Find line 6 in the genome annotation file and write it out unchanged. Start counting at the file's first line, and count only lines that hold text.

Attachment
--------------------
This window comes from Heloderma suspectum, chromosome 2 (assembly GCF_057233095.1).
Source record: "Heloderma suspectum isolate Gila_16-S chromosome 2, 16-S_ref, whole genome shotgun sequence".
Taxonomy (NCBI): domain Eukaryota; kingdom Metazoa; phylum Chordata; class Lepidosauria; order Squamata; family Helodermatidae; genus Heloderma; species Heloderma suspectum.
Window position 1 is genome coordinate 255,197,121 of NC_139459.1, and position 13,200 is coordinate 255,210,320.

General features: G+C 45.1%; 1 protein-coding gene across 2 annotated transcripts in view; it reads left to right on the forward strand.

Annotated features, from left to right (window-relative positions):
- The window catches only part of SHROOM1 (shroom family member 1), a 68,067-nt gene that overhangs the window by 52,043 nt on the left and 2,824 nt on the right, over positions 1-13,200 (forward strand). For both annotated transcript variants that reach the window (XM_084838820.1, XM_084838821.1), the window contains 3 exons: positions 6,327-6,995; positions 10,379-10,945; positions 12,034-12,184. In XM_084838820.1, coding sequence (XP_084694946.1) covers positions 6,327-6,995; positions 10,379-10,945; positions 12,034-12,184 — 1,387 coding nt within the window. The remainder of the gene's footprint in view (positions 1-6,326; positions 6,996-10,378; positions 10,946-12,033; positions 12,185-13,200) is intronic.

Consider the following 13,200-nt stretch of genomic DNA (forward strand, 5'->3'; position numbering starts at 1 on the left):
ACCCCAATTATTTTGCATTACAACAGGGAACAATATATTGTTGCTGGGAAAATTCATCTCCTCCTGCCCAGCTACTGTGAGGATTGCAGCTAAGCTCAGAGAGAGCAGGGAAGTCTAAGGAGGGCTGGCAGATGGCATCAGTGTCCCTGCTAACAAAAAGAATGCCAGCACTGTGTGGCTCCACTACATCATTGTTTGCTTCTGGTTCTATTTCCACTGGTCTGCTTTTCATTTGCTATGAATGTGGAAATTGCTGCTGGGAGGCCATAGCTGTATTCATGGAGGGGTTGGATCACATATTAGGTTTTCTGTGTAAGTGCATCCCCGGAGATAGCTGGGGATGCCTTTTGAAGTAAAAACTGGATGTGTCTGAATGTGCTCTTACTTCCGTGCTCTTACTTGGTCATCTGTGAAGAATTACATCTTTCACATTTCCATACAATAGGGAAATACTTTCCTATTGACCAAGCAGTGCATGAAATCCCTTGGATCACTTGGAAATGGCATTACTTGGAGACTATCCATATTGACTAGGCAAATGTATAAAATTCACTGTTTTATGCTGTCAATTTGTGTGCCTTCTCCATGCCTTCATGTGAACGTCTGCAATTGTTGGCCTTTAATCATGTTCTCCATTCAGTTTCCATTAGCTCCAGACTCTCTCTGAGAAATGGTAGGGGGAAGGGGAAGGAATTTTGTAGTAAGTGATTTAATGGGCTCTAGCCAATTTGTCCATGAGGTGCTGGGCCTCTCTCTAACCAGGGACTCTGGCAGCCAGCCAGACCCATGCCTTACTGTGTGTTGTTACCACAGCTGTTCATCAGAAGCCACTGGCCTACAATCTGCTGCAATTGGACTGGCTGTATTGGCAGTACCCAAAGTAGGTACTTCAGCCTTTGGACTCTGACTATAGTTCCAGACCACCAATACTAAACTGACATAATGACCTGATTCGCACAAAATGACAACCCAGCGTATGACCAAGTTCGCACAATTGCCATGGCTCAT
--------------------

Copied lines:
Annotated features, from left to right (window-relative positions):